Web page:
The whole performance reeks of the basic intellectual corruption of the entire field, which is never, ever question the basic premises of the paradigm, in this case that the tests reliably indicate the presence of “the virus that causes AIDS”.

We would suggest quite simply on the basis of everything else that has been established in correcting the HIV∫AIDS paradigm in every respect that there is some reaction that goes on in the body of a smoker which triggers a positive response on the few parameters involved in an HIV test. But heck, what do we know, before reading the paper, and seeing how much more often smokers score positive, which the Times item forgets to mention.

Only that the Perth Group has written papers counting as many as sixty sources of cross reaction leading to a false positive, and we do know for example that pregnant females tend to score positive much more often. In fact we suspect that simply being young and female sends scores up in South Africa, judging from the numbers they give us.

That pregnancy cross reaction is one of the factors that makes a mockery out of the WHO extrapolations of prevalence of HIV from a few neonatal clinics in Durban and Johannesburg to the entire population of the sub-Sahara, according to critics such as Rian Molan and the Perth Group, among others, whom we believe.

Just how reliable HIV tests really are is a topic worthy of expansion here, but we have to sign off at this moment.

The least we can say is, come on guys, wake up. Isn’t it obvious why smokers should rate positive more often, without any other correlation with “AIDS”? Either the tests aren’t accurate, or HIV doesn’t cause AIDS, or both.

The New York Times

September 26, 2006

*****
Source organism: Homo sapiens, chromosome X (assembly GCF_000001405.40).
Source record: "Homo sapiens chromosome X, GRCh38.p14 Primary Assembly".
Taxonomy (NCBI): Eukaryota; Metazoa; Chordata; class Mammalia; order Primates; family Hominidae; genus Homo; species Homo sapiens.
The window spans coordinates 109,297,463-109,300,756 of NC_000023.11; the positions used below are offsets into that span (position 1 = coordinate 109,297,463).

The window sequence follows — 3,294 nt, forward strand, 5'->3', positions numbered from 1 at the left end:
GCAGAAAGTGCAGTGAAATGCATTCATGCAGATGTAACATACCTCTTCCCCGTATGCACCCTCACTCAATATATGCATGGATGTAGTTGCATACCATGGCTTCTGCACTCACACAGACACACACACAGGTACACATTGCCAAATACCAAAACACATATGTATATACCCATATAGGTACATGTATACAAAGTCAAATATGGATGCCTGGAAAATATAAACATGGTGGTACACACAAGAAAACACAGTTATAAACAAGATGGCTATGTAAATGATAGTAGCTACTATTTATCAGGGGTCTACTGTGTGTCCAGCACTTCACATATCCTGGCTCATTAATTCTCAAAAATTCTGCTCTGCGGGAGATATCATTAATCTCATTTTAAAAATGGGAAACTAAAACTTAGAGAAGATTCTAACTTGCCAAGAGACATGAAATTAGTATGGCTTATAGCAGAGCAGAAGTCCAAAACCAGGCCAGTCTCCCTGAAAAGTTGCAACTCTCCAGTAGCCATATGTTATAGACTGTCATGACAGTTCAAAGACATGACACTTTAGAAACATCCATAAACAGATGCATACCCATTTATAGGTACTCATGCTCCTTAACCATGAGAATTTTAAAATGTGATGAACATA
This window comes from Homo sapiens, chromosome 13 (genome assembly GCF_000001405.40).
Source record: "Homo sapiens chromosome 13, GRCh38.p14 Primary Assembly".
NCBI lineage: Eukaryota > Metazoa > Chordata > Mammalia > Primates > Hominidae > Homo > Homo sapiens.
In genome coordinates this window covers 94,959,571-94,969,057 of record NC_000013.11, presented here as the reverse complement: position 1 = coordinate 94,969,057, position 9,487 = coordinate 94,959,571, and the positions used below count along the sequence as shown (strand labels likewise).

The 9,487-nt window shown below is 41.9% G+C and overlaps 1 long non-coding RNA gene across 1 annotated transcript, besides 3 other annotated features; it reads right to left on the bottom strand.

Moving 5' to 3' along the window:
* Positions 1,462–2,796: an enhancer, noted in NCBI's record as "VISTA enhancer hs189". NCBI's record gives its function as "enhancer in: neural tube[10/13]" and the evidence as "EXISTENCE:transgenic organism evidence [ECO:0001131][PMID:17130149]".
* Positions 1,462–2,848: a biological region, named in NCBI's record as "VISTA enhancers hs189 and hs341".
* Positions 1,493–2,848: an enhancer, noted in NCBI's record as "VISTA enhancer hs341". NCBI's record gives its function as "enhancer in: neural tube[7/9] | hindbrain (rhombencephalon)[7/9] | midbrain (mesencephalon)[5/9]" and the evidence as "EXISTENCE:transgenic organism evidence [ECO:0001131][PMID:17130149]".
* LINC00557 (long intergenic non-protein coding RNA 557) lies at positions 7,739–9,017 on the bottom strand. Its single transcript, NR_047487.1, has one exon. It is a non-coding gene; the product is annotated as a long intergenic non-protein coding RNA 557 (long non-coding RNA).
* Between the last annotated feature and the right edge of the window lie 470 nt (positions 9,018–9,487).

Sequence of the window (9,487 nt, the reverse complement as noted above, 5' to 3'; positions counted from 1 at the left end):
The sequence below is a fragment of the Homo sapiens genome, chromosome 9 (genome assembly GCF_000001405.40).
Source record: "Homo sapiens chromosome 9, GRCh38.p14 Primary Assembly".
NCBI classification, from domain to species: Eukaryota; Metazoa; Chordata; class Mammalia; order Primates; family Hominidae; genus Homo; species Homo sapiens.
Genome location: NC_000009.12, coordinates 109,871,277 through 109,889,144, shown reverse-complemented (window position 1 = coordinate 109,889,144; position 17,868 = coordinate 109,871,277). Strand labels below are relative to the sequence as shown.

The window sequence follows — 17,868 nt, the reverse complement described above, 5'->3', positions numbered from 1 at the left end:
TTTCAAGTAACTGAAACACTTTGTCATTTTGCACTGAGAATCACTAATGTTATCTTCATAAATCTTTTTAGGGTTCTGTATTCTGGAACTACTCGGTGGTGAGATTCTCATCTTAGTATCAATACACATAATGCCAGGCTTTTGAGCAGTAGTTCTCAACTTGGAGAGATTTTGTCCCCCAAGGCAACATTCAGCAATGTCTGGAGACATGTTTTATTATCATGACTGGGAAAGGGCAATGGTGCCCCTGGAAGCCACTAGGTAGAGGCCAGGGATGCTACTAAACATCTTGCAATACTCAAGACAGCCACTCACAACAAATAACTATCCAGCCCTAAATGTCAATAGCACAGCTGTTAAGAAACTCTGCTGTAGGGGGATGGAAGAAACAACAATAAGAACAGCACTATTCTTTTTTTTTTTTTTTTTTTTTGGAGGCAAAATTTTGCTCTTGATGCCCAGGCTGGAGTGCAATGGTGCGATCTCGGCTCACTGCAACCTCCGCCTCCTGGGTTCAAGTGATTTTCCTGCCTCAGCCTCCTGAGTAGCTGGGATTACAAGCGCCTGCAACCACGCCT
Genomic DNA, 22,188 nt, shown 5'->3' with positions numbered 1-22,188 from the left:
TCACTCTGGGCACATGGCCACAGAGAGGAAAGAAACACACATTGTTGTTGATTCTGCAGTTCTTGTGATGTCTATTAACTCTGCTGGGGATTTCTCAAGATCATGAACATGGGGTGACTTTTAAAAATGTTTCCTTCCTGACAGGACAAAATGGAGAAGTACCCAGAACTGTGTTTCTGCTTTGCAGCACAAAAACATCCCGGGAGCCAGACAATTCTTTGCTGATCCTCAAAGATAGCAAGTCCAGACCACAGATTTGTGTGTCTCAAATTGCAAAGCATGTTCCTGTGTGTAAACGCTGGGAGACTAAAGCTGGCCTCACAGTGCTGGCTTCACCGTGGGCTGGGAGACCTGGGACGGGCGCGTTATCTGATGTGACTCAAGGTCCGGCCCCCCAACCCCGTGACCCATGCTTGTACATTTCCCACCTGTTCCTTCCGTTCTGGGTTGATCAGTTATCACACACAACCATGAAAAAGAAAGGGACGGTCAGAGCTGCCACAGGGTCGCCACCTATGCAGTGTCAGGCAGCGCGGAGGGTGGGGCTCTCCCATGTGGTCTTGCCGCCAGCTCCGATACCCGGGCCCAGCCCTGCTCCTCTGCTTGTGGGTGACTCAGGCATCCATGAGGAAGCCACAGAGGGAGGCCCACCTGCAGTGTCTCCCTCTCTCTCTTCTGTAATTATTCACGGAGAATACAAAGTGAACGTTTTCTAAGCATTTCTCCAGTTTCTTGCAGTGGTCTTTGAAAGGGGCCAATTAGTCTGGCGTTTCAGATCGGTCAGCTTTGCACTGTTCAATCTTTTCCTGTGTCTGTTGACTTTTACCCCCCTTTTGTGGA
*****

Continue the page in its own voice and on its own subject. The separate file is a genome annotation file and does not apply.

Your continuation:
Vital Signs

At Risk: Smoking Tied to Increased Risk of H.I.V.

By ERIC NAGOURNEY

Researchers have found that smokers may be at higher risk for becoming infected with the virus that causes AIDS.

The study, which appears in the journal Sexually Transmitted Infections, says it is not clear why smokers would be more likely to become infected with the virus, H.I.V., than nonsmokers.

But the authors pointed to growing evidence that smoking increases the risk of all types of infections, perhaps by changing the structure of the lung or weakening the immune system. They also noted that tobacco use tended to be higher among the groups of people most likely to get AIDS, like prostitutes.

AIDS and tobacco use, the study said, are the only two major causes of death that are on the rise, with tobacco projected to play a role in perhaps eight million deaths in a little over a decade.

The study was based on a broad review of earlier research that looked at the relationship between smoking and H.I.V. or AIDS. The authors, led by Dr. Andrew Furber, a British researcher, said they had found a “striking” consistency in the evidence that smokers were more likely to become infected. They did not, however, find strong evidence that smoking made AIDS worse.

“It may be the case,” they wrote, “that smoking contributes little to the risk of developing AIDS. This may be because the immune mechanisms that smoking affects are less relevant in progression to AIDS than in acquiring the infection in the first place.”

JAMA confirms HIV load doesn’t govern CD4 loss

September 27th, 2006


Lynchpin falls out of paradigm

No explanation yet from Dr Fauci, and we think we know why

Interesting JAMA story moving on the UPI ticker just now: HIV measurement is questioned. Seems viral load has little to do with CD4 loss in untreated HIV + patients.

Dr. Benigno Rodríguez of Case Western Reserve University and colleagues conducted a study to estimate the extent to which presenting blood levels of HIV can account for the rate at which CD4 cells are depleted among an untreated HIV-infected population of patients.

The researchers found only a small proportion of the rate at which CD4 cells are lost could be explained by plasma HIV RNA level, suggesting more than 90 percent of the determinants of CD4 cell decline are not reflected in the amount of virus in blood.